Last summer in British Columbia alone, 190 homes and nearly 250 other buildings were completely destroyed by wildfires.
To reduce losses like this in the future, there are a few things you can do to make your home safer if a wildfire strikes. Some of them are simply obvious – like not keeping a stack of firewood on your deck – but others might not be so self-evident. Damage from fires can come from embers that land on your roof, from extreme heat from fires nearby and from direct flames. Here are five things recommended by FireSmart Canada to reduce the risk to your house.
- Protect your yard and surrounding area. Mark out an area that is about 10 metres around your home and clear it of combustible material. Changes made to your house and to the area immediately around your house are the most beneficial to reducing risk from fires. Burnable debris like needles and leaves can build up in gutters and under decks but removing it on a regular basis will reduce risk. Consider screening gutters, eaves and vents to prevent any buildup.
- Renovate in a fire smart way. For example, replace a roof or siding with fireproof material – this will protect it from sparks and embers. Double pained windows and fire-rated doors will help guard against heat from nearby fires. Put in a metal gate between a wooden fence and your home to help stop a fire from spreading. If you have a shed within 10 meters of your home, it should also be fireproofed.
- Get fire-resistant plants and avoid using bark or pine needle mulch. Avoid these highly burnable plants to reduce risk: cedar, juniper, pine, tall grass and spruce. Trees that are more fire-resistant include poplar, birch, maple, ash and cherry. Mow your lawn regularly, since long grass can spread a fire. Clean up dry leaves, twigs and branches as often as possible. Cedar hedges are burnable, so create a break between a hedge and the house.
- Make sure there are no overhanging tree branches near your home or the power lines coming into your home. Trees in your yard should be at least three meters apart and should be trimmed at least two meters from the ground up to avoid a fire spreading from the ground to the tree tops. Remove smaller trees that can spread fires from the ground to the taller trees. Regularly clean up the dry tree debris on the ground.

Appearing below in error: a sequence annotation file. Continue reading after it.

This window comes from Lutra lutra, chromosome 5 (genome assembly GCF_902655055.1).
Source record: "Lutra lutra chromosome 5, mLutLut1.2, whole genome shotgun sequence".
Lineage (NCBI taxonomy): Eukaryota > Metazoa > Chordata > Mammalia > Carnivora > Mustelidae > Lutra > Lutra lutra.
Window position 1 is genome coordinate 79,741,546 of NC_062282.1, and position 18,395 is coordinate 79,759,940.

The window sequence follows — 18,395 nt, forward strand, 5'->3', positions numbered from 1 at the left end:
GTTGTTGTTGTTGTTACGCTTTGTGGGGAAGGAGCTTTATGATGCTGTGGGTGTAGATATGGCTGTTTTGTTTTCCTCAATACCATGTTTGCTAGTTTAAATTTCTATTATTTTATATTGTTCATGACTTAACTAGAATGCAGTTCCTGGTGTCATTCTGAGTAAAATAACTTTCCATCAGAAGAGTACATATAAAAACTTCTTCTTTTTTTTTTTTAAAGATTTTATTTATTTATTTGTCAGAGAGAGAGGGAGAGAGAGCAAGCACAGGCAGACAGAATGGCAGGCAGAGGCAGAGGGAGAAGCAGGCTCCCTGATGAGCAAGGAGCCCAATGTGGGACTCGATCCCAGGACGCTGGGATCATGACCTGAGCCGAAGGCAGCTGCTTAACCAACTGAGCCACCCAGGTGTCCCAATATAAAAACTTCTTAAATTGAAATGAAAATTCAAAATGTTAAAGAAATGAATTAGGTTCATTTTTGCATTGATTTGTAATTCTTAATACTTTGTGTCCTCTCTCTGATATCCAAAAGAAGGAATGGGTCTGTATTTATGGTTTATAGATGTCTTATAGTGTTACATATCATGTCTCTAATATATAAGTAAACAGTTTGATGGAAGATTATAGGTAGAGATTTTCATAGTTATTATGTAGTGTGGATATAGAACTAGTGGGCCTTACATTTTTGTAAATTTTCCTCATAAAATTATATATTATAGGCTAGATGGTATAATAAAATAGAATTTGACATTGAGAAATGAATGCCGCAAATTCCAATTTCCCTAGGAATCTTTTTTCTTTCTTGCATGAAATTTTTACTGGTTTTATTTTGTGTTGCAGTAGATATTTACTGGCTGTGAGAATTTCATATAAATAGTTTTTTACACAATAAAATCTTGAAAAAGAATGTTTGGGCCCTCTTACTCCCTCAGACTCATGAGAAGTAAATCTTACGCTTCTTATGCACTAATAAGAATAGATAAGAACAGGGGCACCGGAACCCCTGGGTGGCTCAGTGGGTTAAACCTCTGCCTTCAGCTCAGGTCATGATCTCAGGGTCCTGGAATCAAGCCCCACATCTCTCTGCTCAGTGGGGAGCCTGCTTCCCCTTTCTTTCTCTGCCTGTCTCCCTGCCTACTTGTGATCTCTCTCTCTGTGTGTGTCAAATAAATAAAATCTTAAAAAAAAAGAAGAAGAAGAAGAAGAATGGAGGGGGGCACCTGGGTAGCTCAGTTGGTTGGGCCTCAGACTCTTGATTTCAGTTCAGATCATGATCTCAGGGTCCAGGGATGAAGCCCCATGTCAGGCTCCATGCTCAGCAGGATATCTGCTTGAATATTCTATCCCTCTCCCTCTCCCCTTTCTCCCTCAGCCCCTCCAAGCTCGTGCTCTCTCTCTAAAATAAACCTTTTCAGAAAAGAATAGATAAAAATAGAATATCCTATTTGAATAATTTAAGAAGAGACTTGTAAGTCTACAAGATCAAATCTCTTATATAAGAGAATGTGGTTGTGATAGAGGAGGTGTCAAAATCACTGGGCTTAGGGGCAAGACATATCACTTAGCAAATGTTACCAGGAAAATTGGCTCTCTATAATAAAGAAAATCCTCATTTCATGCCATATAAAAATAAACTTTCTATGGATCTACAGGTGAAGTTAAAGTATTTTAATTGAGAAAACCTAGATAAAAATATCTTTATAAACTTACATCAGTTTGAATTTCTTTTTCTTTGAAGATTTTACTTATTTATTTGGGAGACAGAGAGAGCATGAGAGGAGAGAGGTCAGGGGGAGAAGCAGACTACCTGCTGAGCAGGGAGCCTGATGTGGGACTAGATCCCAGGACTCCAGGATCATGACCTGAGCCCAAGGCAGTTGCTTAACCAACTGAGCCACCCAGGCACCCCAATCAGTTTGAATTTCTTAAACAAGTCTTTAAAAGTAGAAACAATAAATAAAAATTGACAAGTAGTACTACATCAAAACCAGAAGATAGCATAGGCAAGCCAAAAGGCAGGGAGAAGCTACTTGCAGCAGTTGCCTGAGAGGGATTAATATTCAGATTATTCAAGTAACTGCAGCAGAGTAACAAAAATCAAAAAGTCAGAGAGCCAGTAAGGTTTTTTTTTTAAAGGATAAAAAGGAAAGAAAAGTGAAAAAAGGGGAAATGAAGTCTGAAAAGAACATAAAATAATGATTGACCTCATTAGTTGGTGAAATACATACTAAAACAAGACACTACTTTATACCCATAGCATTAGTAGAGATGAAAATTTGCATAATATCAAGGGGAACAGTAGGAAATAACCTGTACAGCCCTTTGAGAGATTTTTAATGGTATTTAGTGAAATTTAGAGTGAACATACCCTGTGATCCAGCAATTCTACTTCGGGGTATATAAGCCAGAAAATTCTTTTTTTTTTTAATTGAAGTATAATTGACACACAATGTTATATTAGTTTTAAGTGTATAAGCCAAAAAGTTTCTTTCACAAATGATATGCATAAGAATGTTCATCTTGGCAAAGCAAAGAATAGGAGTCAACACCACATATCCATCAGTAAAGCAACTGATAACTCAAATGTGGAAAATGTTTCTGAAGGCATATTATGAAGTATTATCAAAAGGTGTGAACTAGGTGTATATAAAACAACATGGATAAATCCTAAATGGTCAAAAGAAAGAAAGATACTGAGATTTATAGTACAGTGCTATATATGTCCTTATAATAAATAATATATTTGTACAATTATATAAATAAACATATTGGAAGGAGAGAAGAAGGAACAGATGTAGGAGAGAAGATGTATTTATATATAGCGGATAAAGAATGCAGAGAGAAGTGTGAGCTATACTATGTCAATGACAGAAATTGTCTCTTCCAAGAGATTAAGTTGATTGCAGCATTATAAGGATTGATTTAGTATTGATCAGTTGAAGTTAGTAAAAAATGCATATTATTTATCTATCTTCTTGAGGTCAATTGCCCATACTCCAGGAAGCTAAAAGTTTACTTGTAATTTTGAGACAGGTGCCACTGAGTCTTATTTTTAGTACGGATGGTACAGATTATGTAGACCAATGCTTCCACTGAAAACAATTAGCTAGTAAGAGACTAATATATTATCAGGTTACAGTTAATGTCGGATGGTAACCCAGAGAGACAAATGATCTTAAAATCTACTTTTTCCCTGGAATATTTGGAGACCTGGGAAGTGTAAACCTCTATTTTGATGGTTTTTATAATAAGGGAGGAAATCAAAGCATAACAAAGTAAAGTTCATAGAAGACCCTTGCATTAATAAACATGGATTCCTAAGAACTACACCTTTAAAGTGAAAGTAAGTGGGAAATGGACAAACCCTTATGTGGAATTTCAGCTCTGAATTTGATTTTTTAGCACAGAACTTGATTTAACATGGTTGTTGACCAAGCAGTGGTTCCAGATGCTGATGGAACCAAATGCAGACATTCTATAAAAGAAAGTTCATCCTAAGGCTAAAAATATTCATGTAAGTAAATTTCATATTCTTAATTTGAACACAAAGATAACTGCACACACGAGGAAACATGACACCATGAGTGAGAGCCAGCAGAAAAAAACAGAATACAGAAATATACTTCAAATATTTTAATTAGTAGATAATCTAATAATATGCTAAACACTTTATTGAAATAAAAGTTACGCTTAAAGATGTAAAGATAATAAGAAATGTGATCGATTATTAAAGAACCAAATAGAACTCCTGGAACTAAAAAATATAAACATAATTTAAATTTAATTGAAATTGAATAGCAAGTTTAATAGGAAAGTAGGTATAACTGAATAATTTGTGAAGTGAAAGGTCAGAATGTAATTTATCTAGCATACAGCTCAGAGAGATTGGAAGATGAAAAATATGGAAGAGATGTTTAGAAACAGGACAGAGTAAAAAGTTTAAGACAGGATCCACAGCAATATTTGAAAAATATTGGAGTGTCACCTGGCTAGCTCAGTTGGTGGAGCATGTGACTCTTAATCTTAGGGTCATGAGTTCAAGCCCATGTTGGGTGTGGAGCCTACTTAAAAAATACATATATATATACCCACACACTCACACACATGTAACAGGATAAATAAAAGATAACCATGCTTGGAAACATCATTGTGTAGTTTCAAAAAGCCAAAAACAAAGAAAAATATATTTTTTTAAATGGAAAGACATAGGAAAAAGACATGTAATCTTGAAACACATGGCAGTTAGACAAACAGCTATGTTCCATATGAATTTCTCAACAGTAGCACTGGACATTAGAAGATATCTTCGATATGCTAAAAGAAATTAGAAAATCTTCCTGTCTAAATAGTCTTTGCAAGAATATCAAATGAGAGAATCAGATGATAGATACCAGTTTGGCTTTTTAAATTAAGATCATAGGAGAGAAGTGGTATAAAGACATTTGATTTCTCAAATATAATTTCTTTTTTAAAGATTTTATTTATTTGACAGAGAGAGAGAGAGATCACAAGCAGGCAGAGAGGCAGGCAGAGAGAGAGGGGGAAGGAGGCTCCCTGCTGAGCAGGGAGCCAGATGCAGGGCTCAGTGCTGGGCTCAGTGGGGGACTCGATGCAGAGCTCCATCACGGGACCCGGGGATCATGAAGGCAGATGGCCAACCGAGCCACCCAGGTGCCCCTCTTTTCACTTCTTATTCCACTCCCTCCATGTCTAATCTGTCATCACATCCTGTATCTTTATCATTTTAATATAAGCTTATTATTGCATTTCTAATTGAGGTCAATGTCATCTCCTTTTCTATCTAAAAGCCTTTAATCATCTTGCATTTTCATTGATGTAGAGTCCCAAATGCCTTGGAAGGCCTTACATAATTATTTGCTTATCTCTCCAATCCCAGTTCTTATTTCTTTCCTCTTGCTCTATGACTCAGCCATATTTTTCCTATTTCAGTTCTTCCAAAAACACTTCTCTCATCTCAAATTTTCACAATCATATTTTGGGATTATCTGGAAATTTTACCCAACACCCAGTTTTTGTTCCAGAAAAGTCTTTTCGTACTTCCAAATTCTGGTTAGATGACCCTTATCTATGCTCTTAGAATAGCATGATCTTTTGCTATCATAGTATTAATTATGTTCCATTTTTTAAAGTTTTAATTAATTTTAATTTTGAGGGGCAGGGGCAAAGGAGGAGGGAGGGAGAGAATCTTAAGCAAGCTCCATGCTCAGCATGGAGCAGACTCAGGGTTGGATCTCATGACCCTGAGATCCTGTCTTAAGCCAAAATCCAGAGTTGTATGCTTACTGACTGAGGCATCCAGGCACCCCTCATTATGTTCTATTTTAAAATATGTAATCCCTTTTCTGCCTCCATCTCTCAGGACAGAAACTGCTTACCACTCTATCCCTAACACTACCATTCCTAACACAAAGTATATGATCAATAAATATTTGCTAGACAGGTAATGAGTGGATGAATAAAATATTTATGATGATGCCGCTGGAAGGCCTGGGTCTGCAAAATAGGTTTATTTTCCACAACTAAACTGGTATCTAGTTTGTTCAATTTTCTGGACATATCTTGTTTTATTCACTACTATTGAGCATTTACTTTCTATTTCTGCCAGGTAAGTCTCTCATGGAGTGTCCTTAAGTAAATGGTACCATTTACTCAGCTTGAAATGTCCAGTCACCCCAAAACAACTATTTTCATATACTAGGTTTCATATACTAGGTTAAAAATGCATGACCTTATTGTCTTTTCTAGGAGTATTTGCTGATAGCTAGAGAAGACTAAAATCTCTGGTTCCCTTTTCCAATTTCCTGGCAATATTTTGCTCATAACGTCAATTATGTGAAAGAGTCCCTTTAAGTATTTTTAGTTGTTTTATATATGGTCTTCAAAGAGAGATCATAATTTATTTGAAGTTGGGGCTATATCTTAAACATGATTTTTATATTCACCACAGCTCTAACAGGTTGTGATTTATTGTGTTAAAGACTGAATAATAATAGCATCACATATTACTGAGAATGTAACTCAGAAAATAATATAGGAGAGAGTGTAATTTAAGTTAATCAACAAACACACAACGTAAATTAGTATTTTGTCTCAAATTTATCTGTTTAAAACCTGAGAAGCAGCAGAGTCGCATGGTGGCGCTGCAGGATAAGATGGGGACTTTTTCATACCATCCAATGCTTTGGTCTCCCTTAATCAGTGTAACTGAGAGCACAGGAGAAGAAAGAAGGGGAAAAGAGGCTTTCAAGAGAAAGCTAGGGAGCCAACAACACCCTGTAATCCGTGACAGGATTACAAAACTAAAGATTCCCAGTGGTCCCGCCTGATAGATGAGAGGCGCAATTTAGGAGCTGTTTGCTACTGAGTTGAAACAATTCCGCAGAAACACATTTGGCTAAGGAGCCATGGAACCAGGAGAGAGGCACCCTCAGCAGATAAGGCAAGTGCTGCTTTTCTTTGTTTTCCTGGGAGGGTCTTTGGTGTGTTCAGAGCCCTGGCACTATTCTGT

- Plan ahead. Even with careful fireproofing, it can be necessary to leave home in a fire. Firesmartcanada.ca has preparation checklists and evacuation plans that will help in the event of an emergency. The site will help with getting ready to evacuate (what to bring, who to call, etc.) and it can assist in assessing a home’s fire risk.
Source: FireSmart Homeowners’ Manual
FYI, the Firesmart link doesn
FYI, the Firesmart link doesn't seem to work. Try this one: https://firesmartbc.ca/resource/firesmart-homeowners-manual/
FYI, the link for the Ontario
FYI, the link for the Ontario Firesmart in Ontario is: https://www.ontario.ca/document/home-owners-firesmart-manual
It has similar but different information than the BC version. Both are worth a read.
I've talked to forest-fire
I've talked to forest-fire fighters and they say the single best home defense is a metal roof, which prevents hot blown ash from igniting your asphalt shingles well ahead of the actual fire. I was told that if the fire gets close enough to ignite your wood siding, your windows are already blown out by the heat, regardless of type, and you're building is toast. Rather than spending a fortune on fire-rated siding, I'm told it's better to trim trees up and back, and install an in-ground sprinkler system. Apparently it doesn't take much water to discourage fire from getting too close to a house if the area has been given a good soaking before the fire gets too close, and so a standard yard system can be effective. I found that piece of information particularly interesting, since I'd assumed a standard sprinkler system would be ineffective. Of course, it's wise to do your own research before making decisions.